Sometimes, a little boy or little girl has a dream that when they grow up they are going to change the world. Often times, it’s as a brave superhero or brilliant scientist. Although it very seldom happens, it’s a great little dream in the minds and hearts of great little dreamers.
The Christian Science Monitor reported in June of 2004 that there were over one hundred books in print whose title includes the phrase "That Changed the World." One such book was "Gunpowder: The History of the Explosive That Changed the World."
Whereas gunpowder did influence world events, balance of power and how we kill one another, its lasting impact and depth of influence probably doesn’t deserve the title “That Changed the World”.
Some of the other titles that used the catch phrase are:
Cod: A Biography of the Fish That Changed the World
El Nino: The Weather Phenomenon That Changed the World
Model T Ford: The Car That Changed the World
The Pill: A Biography of the Drug That Changed the World
The Twist: The Story of the Song and Dance That Changed the World
Mauve: How One Man Invented a Color That Changed the World
Although I fully understand what they are trying to say in a hyperbolic way, fish, weather phenomena, cars, contraceptives, dance moves and colors probably do not justly deserve the description “That Changed the Word”.
There was one book on the list that did deserve the catch phrase – “The Weekend That Changed the World: The Mystery of Jerusalem's Empty Tomb”. The book describes one of the two greatest events in the history of humanity… the Resurrection of Jesus from the dead (the other is the birth of Jesus).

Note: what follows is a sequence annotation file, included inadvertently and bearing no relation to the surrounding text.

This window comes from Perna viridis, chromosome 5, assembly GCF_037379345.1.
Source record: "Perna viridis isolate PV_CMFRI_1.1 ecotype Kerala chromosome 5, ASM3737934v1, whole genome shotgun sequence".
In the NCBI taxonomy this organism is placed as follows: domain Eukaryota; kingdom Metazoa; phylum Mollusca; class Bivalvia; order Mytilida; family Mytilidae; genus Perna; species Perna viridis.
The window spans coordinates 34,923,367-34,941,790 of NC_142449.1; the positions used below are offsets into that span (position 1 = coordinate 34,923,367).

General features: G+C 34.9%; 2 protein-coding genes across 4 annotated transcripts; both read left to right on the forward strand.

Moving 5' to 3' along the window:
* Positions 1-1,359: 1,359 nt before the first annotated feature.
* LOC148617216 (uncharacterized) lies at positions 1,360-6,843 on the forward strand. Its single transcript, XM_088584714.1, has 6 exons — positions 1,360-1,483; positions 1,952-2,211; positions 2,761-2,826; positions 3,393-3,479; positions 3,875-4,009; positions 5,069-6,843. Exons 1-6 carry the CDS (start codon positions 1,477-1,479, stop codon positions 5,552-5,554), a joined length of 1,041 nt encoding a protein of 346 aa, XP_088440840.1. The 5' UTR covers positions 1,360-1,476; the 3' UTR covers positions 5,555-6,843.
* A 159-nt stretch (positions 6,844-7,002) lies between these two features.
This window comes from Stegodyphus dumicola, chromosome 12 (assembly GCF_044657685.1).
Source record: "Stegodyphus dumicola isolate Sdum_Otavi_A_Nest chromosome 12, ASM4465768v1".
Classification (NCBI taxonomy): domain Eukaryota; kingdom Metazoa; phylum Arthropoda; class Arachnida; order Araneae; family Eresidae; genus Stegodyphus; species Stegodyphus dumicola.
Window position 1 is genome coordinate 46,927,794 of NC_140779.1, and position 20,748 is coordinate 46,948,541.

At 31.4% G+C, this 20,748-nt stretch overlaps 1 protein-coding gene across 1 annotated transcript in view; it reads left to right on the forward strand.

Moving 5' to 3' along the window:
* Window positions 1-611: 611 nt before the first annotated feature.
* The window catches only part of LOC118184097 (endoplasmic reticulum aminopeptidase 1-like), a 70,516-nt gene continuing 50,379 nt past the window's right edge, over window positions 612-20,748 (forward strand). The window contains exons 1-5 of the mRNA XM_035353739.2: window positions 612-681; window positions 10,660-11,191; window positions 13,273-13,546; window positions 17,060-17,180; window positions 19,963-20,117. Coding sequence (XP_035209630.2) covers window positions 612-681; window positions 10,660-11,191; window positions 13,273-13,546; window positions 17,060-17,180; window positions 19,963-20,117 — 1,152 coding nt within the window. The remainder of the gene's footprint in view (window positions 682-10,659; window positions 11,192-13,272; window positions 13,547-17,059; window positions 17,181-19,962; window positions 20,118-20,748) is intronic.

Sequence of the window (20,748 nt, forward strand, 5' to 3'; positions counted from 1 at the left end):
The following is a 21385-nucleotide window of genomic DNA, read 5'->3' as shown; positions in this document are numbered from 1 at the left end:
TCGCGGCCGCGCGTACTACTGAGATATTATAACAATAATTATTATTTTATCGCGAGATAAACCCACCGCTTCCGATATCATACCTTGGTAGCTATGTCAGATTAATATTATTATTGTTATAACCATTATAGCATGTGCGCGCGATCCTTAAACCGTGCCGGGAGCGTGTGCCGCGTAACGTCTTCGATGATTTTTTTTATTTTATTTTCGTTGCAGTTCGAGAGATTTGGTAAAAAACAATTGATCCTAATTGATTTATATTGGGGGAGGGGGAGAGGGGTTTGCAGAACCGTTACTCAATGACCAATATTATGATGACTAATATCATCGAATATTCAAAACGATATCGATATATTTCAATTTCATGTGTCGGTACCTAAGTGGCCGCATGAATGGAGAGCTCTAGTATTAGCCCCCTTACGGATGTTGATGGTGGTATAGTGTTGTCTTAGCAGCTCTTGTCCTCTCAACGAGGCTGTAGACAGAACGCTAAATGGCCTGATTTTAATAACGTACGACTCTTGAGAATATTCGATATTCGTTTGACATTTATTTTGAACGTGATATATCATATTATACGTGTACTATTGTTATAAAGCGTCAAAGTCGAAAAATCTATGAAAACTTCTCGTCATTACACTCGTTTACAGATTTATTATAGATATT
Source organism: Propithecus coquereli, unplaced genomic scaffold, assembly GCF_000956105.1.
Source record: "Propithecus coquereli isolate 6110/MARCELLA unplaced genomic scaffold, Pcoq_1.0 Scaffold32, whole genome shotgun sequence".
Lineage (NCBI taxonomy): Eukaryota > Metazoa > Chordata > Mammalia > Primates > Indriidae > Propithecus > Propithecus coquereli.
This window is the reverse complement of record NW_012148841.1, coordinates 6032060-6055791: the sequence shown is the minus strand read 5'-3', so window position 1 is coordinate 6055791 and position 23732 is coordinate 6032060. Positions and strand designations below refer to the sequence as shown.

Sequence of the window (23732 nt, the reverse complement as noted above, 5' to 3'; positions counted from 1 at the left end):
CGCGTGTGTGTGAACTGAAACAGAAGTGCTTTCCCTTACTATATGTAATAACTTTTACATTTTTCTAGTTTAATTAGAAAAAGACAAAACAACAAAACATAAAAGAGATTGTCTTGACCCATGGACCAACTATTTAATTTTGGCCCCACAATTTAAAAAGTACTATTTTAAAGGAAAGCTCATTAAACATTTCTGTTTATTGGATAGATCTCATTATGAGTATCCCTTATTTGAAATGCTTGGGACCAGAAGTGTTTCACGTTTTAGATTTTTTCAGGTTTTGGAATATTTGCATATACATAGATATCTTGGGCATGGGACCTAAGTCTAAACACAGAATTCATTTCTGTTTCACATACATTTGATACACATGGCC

Christians have the privilege of celebrating the event “That Changed the World” as part of our faith and heritage. In fact, the focal point of our hope and faith hinges on the validity of Easter. Paul wrote: “…and if Christ has not been raised, then our preaching is in vain, your faith also is vain.” 1Corinthians 15:14
I believe that because of the importance of the Resurrection, the Lord has made enough evidence available to reach a logical verdict for the reality of the Resurrection.
Lee Strobel was formerly a legal editor for the Chicago Tribune. After extensive investigation of the resurrection of Jesus, Strobel wrote the following on November 8, 1981:
“I’ll admit it: I was ambushed by the amount and quality of the evidence that Jesus is the unique Son of God. As I sat at my desk that Sunday afternoon, I shook my head in amazement. I had seen defendants carted off to the death chamber on much less convincing proof! The cumulative facts and data pointed unmistakably toward a conclusion that I wasn’t entirely comfortable in reaching.”
On that Sunday afternoon, Lee Strobel moved from atheism to a follower of Christ.
Allow me to recommend three books to you on the subject – A Case for Christ by Lee Strobel, The New Evidence that Demands a Verdict by Josh McDowell and Who Moved the Stone? by Frank Morison.
Each of these books gives compelling arguments for The Weekend that Changed the World.
Something to think about…